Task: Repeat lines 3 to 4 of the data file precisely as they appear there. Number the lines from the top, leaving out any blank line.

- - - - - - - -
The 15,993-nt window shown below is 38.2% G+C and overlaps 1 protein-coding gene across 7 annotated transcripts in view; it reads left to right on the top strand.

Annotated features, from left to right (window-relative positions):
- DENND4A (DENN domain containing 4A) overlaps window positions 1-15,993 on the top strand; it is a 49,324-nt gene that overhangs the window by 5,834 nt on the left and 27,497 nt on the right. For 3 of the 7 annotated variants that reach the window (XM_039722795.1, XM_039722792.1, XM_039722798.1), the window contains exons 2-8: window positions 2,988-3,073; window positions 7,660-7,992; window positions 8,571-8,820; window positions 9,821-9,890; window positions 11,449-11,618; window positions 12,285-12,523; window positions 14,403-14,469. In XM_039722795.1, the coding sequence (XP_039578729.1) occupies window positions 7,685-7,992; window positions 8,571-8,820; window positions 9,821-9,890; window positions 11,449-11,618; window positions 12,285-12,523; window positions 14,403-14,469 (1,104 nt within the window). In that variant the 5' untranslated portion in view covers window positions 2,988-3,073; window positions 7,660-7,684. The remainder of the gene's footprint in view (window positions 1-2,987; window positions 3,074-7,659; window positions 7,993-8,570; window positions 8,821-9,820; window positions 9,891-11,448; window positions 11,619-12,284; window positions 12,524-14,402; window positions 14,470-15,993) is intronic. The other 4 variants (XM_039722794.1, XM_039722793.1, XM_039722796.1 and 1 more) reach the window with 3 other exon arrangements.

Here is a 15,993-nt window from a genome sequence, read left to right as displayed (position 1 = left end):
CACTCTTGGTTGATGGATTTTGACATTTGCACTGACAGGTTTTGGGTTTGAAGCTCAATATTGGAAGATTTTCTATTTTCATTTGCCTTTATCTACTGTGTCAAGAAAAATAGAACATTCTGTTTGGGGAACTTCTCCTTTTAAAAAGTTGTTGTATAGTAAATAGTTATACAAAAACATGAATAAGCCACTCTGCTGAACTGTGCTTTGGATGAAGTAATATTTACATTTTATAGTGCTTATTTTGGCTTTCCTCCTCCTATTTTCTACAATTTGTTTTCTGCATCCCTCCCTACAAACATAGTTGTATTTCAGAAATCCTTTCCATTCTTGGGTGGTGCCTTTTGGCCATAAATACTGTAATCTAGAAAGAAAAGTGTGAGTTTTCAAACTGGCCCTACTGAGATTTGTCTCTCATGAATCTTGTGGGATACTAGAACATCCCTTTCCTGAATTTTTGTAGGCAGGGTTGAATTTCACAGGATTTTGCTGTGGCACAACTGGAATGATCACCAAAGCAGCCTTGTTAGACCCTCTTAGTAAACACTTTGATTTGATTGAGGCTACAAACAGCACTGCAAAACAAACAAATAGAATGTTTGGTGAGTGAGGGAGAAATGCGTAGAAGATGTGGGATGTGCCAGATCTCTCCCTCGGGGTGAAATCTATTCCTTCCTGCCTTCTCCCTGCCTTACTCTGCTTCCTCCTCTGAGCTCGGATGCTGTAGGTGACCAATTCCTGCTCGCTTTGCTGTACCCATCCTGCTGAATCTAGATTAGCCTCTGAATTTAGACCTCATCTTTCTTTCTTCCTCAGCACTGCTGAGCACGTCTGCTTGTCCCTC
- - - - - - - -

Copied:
- DENND4A (DENN domain containing 4A) overlaps window positions 1-15,993 on the top strand; it is a 49,324-nt gene that overhangs the window by 5,834 nt on the left and 27,497 nt on the right. For 3 of the 7 annotated variants that reach the window (XM_039722795.1, XM_039722792.1, XM_039722798.1), the window contains exons 2-8: window positions 2,988-3,073; window positions 7,660-7,992; window positions 8,571-8,820; window positions 9,821-9,890; window positions 11,449-11,618; window positions 12,285-12,523; window positions 14,403-14,469. In XM_039722795.1, the coding sequence (XP_039578729.1) occupies window positions 7,685-7,992; window positions 8,571-8,820; window positions 9,821-9,890; window positions 11,449-11,618; window positions 12,285-12,523; window positions 14,403-14,469 (1,104 nt within the window). In that variant the 5' untranslated portion in view covers window positions 2,988-3,073; window positions 7,660-7,684. The remainder of the gene's footprint in view (window positions 1-2,987; window positions 3,074-7,659; window positions 7,993-8,570; window positions 8,821-9,820; window positions 9,891-11,448; window positions 11,619-12,284; window positions 12,524-14,402; window positions 14,470-15,993) is intronic. The other 4 variants (XM_039722794.1, XM_039722793.1, XM_039722796.1 and 1 more) reach the window with 3 other exon arrangements.

Here is a 15,993-nt window from a genome sequence, read left to right as displayed (position 1 = left end):